Super pigs, pigs, swine, hogs, boars – whichever name you give them, these omnivores are poised to wreak havoc on the environment in Canada and the United States.
A group of “super pigs” that appear to be traveling from Canada to the northern US pose a serious threat to native wildlife and humans. Researchers are concerned that the potential impact of hogs is growing in the US with North America facing a serious swine-related threat.
The Canadian super pig is a hybrid species made by mating domestic pigs and wild boars.
According to the US-based Field and Stream website, the super pigs resulted from Canadian farmers breeding large-bodied pigs far more resistant to the cold. Resulting in pigs capable of surviving and reproducing at temperatures that would have killed off other types of livestock.
Though they initially lived in captivity, a decline in the market for boar led to the freeing of many of them, reported a UK-based science website IFL Science.
These hogs survive during winters by “tunneling under the snow. They go into a cattail marsh and channel into the soft snow and cut nests in the cattails. If you go early in the morning on a cold day, you can actually see steam pouring out the top of the nests.”
If substantial action is not taken, the pigs will pose numerous threats to wildlife in Canada and North America.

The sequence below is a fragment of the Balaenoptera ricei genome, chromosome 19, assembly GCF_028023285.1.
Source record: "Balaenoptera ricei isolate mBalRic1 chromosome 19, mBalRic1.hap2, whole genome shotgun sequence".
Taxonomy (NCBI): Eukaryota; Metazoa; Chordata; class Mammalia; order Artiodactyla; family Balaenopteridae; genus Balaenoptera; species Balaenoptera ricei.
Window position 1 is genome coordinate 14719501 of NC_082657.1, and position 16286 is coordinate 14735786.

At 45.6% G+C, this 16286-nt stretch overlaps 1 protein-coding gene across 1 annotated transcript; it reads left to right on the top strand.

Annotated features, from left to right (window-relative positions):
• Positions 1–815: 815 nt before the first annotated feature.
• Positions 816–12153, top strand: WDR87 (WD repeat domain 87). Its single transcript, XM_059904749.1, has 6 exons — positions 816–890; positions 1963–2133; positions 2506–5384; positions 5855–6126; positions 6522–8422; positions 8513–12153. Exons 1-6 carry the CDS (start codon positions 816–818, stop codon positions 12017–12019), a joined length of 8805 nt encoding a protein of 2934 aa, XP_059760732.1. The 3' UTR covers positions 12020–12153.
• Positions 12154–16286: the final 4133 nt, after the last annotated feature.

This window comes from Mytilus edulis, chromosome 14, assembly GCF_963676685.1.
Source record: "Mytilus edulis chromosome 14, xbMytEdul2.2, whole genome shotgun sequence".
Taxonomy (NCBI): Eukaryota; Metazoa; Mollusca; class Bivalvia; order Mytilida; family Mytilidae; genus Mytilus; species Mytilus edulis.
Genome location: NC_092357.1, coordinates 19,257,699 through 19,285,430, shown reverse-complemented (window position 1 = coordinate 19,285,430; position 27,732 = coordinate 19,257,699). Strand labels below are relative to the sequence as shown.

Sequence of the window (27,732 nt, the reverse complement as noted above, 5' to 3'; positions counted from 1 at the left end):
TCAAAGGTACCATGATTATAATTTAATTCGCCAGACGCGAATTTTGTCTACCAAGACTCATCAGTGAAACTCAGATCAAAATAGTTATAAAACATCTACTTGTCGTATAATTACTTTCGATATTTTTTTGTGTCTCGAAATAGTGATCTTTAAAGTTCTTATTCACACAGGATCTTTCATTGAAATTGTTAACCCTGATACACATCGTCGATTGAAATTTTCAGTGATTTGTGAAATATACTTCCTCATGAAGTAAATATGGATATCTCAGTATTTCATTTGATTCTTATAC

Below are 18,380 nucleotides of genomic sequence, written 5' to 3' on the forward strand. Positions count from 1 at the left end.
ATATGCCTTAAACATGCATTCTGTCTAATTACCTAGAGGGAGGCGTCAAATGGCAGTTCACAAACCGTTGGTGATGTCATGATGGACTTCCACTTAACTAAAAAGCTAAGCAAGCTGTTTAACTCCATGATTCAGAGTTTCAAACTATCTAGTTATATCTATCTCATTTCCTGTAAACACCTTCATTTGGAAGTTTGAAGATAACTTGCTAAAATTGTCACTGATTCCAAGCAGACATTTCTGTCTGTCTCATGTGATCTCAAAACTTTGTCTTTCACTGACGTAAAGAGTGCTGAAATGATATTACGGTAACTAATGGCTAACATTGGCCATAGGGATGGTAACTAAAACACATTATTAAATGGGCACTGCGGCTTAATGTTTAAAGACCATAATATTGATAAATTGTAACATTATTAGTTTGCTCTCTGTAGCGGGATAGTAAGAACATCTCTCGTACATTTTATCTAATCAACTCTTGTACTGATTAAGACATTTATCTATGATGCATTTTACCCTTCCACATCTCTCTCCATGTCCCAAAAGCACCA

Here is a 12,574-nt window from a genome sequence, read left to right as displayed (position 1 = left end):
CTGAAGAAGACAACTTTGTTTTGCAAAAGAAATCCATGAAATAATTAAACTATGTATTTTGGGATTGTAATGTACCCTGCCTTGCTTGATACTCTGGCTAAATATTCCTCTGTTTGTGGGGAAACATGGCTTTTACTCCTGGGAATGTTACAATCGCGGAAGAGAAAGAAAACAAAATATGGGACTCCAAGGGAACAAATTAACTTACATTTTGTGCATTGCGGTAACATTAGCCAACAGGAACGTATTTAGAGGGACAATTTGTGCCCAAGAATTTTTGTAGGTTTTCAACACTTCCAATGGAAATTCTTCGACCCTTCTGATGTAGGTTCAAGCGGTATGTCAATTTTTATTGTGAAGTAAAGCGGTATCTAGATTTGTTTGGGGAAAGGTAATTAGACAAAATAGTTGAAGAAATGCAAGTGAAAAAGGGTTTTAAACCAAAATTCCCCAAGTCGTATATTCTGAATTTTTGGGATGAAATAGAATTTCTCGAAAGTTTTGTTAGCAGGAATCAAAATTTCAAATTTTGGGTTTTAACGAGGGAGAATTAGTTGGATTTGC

The super pigs have been destroying crops, causing harm to ecosystems, contaminating watersheds, spreading diseases, and even killing other huge wild animals since the 1980s.
In order to rear the wild animals for meat, the farmers started breeding them with domestic pigs already present in Canada. These two pig species were not indigenous to Canada.
These super pigs have been able to “breed unrestrained for decades,” according to the university, which has dramatically increased their population in Canada. Super pigs have also harmed the ecosystem. A pasture invaded by super pigs looks like it had run afoul of a herd of backhoes.
What Can Be Done?
In order to prevent a bigger problem, several tools such as trapping, utilizing “Judas Pigs,” and eliminating entire pig families, should be used to kill wild hogs.
Experts urged hunters to refrain from killing any hogs. Sport hunting is not part of the solution because it breaks up groups and makes things worse.
In less than 20 years, the wild—or feral—population exploded, in part due to the species’ extraordinarily high reproductive rate. Wild boars now roam approximately 620,000 square miles in Canada, primarily in the Prairie Provinces of Saskatchewan, Manitoba, and Alberta.
Wild hogs can be found in social units called sounders. These sounders usually include one or several mature sows with one or more generations of offspring. A sounder can be comprised of a few individuals to several dozen. Sub-adult males will disperse from the sounder at approximately 16 months of age, while females may stay with the sounder or leave to begin their own at about one year of age. You may find newly dispersed boars in small social units called bachelor groups. By the time boars reach full maturity, they are usually completely solitary, only interacting with sounders to breed.